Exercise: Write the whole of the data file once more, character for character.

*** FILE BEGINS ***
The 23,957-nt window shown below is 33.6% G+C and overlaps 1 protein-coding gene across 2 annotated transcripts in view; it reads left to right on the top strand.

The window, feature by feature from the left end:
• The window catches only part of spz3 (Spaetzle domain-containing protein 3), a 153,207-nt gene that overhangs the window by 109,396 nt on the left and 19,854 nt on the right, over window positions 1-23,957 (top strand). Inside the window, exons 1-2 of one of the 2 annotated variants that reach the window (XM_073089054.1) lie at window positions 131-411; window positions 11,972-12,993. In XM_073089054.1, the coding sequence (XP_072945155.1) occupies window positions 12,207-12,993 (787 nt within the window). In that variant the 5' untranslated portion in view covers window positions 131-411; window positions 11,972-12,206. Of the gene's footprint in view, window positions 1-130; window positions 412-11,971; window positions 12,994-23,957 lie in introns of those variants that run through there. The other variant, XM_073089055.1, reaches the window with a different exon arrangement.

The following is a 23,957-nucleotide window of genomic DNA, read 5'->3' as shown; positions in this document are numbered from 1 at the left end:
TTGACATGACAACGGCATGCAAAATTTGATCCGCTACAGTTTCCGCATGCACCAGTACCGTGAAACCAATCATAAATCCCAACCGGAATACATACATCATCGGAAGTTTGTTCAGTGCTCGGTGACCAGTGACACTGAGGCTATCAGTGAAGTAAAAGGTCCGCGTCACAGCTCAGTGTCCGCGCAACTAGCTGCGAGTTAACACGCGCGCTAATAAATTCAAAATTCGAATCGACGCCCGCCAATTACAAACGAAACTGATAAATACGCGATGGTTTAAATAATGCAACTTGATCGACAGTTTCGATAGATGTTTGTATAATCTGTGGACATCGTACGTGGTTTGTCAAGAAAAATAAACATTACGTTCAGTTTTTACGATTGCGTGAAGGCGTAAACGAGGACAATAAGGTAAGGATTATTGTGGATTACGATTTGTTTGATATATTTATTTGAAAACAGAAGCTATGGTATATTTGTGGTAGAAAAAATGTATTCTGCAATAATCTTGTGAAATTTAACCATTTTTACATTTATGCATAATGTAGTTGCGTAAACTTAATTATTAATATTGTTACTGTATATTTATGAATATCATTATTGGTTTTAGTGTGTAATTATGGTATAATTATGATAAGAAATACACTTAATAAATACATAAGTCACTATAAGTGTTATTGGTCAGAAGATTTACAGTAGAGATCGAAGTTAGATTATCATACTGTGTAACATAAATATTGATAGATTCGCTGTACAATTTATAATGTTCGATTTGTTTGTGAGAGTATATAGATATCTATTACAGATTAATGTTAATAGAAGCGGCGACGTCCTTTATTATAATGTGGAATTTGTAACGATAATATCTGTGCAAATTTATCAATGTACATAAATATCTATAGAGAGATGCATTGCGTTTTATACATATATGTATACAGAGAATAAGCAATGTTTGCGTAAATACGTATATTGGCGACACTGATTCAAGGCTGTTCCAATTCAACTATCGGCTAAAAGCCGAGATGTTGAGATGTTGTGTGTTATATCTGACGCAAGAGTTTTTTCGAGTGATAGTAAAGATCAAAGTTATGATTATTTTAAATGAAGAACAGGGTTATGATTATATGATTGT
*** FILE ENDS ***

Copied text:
The 23,957-nt window shown below is 33.6% G+C and overlaps 1 protein-coding gene across 2 annotated transcripts in view; it reads left to right on the top strand.

The window, feature by feature from the left end:
• The window catches only part of spz3 (Spaetzle domain-containing protein 3), a 153,207-nt gene that overhangs the window by 109,396 nt on the left and 19,854 nt on the right, over window positions 1-23,957 (top strand). Inside the window, exons 1-2 of one of the 2 annotated variants that reach the window (XM_073089054.1) lie at window positions 131-411; window positions 11,972-12,993. In XM_073089054.1, the coding sequence (XP_072945155.1) occupies window positions 12,207-12,993 (787 nt within the window). In that variant the 5' untranslated portion in view covers window positions 131-411; window positions 11,972-12,206. Of the gene's footprint in view, window positions 1-130; window positions 412-11,971; window positions 12,994-23,957 lie in introns of those variants that run through there. The other variant, XM_073089055.1, reaches the window with a different exon arrangement.

The following is a 23,957-nucleotide window of genomic DNA, read 5'->3' as shown; positions in this document are numbered from 1 at the left end:
TTGACATGACAACGGCATGCAAAATTTGATCCGCTACAGTTTCCGCATGCACCAGTACCGTGAAACCAATCATAAATCCCAACCGGAATACATACATCATCGGAAGTTTGTTCAGTGCTCGGTGACCAGTGACACTGAGGCTATCAGTGAAGTAAAAGGTCCGCGTCACAGCTCAGTGTCCGCGCAACTAGCTGCGAGTTAACACGCGCGCTAATAAATTCAAAATTCGAATCGACGCCCGCCAATTACAAACGAAACTGATAAATACGCGATGGTTTAAATAATGCAACTTGATCGACAGTTTCGATAGATGTTTGTATAATCTGTGGACATCGTACGTGGTTTGTCAAGAAAAATAAACATTACGTTCAGTTTTTACGATTGCGTGAAGGCGTAAACGAGGACAATAAGGTAAGGATTATTGTGGATTACGATTTGTTTGATATATTTATTTGAAAACAGAAGCTATGGTATATTTGTGGTAGAAAAAATGTATTCTGCAATAATCTTGTGAAATTTAACCATTTTTACATTTATGCATAATGTAGTTGCGTAAACTTAATTATTAATATTGTTACTGTATATTTATGAATATCATTATTGGTTTTAGTGTGTAATTATGGTATAATTATGATAAGAAATACACTTAATAAATACATAAGTCACTATAAGTGTTATTGGTCAGAAGATTTACAGTAGAGATCGAAGTTAGATTATCATACTGTGTAACATAAATATTGATAGATTCGCTGTACAATTTATAATGTTCGATTTGTTTGTGAGAGTATATAGATATCTATTACAGATTAATGTTAATAGAAGCGGCGACGTCCTTTATTATAATGTGGAATTTGTAACGATAATATCTGTGCAAATTTATCAATGTACATAAATATCTATAGAGAGATGCATTGCGTTTTATACATATATGTATACAGAGAATAAGCAATGTTTGCGTAAATACGTATATTGGCGACACTGATTCAAGGCTGTTCCAATTCAACTATCGGCTAAAAGCCGAGATGTTGAGATGTTGTGTGTTATATCTGACGCAAGAGTTTTTTCGAGTGATAGTAAAGATCAAAGTTATGATTATTTTAAATGAAGAACAGGGTTATGATTATATGATTGT